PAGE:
Children generally develop most of these skills naturally through their interactions with parents and caregivers. Their reception year teacher will help them continue developing these skills before introducing them to a formal reading programme.
Further reading: Phase 1 - Skill Development
2. Introducing the First Letters
Once they have acquired the necessary basic skills, children are gradually introduced to their first graphemes and the sounds they represent. These may be single letters, such as s and n, or pairs of letters, such as ck. These first graphemes consistently represent the same sound. Children are encouraged to blend the graphemes together in order to sound out words (as in our previous example of s + a + m = sam) as soon as they have learnt enough graphemes to do so.
The Department for Education Curriculum for England specifies that teachers introduce 19 graphemes in reception year.
Further reading: Phase 2 - Introducing the First Letters
Children are introduced to an additional 25 graphemes. These consist of both single letters and digraphs, groups of letters (generally pairs) which represent a single sound. They learn consonant digraphs such as "sh" and "th" first, and then vowel digraphs such as "oa" and "oo".
This is also the stage at which children begin to learn sight words. These are common words that cannot always be sounded out according to the synthetic phonics method. These include words such as she, they, and you among others.
Further reading: Phase 3 - Expansion
At this stage children practice the skills they have learnt and learn to blend groups of consonants such as tr, str and lk. They also continue to learn more sight words.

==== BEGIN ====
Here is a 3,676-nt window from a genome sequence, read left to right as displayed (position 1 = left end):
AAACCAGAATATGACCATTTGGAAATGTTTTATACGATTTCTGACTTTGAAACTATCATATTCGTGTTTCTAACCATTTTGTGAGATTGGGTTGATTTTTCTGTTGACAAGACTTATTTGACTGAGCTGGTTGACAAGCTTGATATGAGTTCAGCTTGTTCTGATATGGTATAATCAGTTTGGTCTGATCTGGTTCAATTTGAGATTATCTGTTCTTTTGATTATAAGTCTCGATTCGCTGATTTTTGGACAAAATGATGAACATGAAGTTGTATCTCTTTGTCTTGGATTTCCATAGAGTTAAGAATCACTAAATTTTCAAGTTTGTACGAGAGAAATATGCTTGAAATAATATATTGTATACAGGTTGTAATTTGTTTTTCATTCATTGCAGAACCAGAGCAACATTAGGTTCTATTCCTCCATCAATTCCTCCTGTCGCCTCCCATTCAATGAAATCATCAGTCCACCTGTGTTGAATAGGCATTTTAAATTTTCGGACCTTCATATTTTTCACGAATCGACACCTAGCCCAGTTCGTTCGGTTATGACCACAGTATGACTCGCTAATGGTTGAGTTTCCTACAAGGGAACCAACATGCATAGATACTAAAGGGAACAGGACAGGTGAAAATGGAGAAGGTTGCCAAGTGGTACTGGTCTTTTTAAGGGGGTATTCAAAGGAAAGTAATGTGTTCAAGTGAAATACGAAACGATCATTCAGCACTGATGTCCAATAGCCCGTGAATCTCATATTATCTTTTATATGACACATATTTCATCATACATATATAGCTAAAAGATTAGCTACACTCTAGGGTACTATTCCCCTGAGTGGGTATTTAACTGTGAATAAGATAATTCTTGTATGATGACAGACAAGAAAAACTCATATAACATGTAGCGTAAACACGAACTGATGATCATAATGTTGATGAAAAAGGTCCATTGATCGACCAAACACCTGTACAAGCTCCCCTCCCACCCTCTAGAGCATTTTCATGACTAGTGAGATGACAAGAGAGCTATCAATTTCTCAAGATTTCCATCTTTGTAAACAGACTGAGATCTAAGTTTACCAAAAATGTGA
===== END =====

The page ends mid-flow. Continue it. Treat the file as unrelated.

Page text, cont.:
[NOTE: Stages Three and Four occur in Year One of the National Curriculum for England].
Further reading: Phase 4 - Consolidation
5. Further Development
Once children can read words automatically without having to sound them out, they learn more vowel digraphs and different ways to write the same sound. For example, the words wail, way and whale all show different ways of representing the same ay sound. They also learn alternative pronunciations for the same graphemes, such as the ea in tea, head and break.
They also continue adding sight words to their repertoire.
Further reading: Phase 5 - Development
6. Achieving Fluency
At this stage pupils are able to read familiar words automatically, and decode most new words silently without having to sound them out aloud, although they may need to sound out complex unfamiliar words. The goal at this stage is for children to improve their reading fluency by reading a wide variety of material, both fiction and non-fiction, to develop their spelling accuracy and writing skill.
[NOTE: Phases Five and Six are benchmarks for Year Two of the National Curriculum for England].
Further reading: Phase 6 - Fluency
The Department for Education believes that successful completion of all six phases of a systematic, synthetic phonics programme is a key to preparing pupils for success in secondary school.
Continue reading: Phonics Phase 1: Skill Development